Online Research

We live in a time, where everyone has access to an immense amount of free information within the blink of an eye, thanks to the internet. This is a stroke of luck for historical researchers, as long as you know where to search for quality information. This is a list of websites and tools we often use for the online-research of life in ancient Greece.

  • The Google image search allows you to easily get an overview of certain topics, and find pages, which maybe already offer in-depth knowledge you are looking for. The reverse image search allows you to find additional information for an image you might have found on a page with lacking contextual information.
  • Google Scholar is a search engine for scientific publications. Many historical articles are published in scientific magazines and are hard to get. However, articles can often be acquired via multiple sources, where some are free, and some require payment or membership. Google Scholar finds all available online sources for a publication, and with a bit of luck, you will find a free download. With a bit of patience, and guessing what the title might be, you can also find publications you didn't even know about before.
  • Some museums offer access to their exhibition via an online catalogue. The best of them allow you to search their exhibitions by various criteria, such as a simple chronological filter, or even a filter based on materials used in the object or the type of object itset. We can recommend the Met Museum, the British Museum, and the Harvard Arts Museums.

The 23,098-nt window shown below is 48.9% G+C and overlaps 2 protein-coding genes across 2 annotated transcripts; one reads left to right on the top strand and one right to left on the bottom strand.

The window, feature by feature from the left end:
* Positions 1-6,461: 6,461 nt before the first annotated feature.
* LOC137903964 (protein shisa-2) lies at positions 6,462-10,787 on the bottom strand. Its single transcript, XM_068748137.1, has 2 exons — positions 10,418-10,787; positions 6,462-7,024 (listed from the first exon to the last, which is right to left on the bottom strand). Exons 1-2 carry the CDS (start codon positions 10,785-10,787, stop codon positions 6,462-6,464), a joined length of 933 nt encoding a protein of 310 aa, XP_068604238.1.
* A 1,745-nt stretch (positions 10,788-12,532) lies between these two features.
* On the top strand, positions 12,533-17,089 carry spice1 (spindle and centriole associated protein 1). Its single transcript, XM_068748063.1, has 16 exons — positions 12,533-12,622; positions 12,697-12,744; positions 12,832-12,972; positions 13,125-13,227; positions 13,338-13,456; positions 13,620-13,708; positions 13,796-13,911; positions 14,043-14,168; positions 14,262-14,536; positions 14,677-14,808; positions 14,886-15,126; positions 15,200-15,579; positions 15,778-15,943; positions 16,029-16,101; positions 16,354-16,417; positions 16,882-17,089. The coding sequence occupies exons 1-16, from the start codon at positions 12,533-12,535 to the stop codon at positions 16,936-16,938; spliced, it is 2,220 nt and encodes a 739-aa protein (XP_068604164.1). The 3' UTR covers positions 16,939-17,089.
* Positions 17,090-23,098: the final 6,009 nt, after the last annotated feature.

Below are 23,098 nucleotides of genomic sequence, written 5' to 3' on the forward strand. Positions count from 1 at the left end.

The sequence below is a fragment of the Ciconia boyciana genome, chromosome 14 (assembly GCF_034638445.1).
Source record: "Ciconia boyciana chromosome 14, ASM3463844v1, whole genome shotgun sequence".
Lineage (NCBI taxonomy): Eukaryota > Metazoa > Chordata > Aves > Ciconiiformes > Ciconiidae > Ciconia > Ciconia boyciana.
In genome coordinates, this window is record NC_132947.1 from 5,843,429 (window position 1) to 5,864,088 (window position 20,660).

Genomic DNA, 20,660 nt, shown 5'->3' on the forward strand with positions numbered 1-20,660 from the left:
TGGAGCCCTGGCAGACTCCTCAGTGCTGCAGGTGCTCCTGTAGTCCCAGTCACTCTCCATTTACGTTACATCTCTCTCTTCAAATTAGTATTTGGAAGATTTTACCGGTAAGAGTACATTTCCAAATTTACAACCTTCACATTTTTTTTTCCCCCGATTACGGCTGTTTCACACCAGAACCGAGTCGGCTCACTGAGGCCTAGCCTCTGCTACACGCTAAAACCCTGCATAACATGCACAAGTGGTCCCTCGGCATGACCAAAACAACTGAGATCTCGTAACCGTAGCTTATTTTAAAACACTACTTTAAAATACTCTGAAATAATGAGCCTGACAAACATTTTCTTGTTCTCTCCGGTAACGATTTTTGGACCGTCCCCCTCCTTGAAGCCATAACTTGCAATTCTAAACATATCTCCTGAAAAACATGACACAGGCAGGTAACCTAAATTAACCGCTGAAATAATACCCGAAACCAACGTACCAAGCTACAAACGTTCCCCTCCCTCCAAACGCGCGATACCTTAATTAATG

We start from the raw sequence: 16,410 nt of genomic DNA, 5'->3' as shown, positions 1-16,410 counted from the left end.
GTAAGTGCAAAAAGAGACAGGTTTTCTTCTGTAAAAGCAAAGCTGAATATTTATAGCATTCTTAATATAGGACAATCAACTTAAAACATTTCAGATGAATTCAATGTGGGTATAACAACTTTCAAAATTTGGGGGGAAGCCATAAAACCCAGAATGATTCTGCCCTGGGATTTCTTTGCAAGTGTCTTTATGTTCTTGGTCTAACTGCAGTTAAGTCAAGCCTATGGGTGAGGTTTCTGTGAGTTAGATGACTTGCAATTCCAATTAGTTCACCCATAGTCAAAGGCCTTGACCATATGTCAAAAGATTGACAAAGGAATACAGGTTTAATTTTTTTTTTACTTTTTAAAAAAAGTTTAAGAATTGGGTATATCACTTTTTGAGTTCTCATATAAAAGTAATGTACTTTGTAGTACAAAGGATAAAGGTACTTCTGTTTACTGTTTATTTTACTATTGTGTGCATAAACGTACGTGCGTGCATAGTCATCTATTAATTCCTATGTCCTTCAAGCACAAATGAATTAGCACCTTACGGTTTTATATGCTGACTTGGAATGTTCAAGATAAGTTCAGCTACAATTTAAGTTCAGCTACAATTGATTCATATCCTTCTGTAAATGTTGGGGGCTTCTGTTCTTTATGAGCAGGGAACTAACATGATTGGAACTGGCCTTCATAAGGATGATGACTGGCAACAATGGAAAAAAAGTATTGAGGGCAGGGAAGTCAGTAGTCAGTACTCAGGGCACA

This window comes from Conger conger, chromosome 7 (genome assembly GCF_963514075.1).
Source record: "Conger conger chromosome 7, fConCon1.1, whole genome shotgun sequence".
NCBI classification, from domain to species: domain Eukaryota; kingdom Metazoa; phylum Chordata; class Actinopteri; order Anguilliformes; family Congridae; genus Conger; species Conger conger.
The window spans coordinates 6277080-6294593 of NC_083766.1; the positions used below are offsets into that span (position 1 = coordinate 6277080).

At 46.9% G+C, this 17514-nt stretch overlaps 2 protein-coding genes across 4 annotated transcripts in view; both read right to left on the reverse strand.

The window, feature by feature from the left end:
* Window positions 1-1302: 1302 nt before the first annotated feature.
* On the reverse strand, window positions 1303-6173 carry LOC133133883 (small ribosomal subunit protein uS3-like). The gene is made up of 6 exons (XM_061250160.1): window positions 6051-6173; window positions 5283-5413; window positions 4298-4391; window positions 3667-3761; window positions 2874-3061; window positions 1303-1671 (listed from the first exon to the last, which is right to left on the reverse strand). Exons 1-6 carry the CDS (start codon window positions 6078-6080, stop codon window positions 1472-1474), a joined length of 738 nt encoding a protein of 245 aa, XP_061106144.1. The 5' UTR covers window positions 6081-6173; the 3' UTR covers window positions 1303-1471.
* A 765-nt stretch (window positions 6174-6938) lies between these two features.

• Websites of auction houses and antiquity traders, such as Christies, Edgar L. Owen, Hixenbaugh, or Ancient Resource, can often help to find high quality pictures of various items. But please take the information regarding date and location of the find with a grain of salt, as you can often not verify where the item is coming from, and what is its history.
  • Online catalogues of excavations are exceedingly rare. Luckily, one of the biggest excavations in ancient Greece has one, the excavations of the Athenian Agora. You can discover countless pottery items, but also other items of daily life here.
  • Link-aggregators, such as Pinterest, can shorten your research immensely, if you happen to stumble across the collection of someone, who has previously researched your topic. Pinterest offers a lot of collections for antiquity in general, from historical cooking to ancient jewellery.
  • A large part of our knowledge of ancient Greece is based on the historians of antiquity. The perseus project of Tufts University provides access to many ancient literary pieces, in their original form or translated. You can search the texts by keywords, and easily find paragraphs dealing with certain topics. The University of Chicago offers the same sources with a different search engine. Another source for historical literature is the Internet Ancient History Sourcebook of Fordham University.
  • Similar to both excavation catalogues and text databases are online collections of ancient inscriptions. Attic Inscriptions Online collects inscriptions from ancient Athens and Attika translated to English.
  • Online picture databases, such as Flickr or Wikimedia Commons, allow you to glimpse into museums you are currently not able to visit yourself. By searching for the name of the museum, or the name of the item you are looking for with the added keyword museum, you might stumble across vacation pictures showing exactly what you are looking for. On the professional side, Lessing Images is a picture database specialised in museum exhibits, where you can find pictures of a lot of items.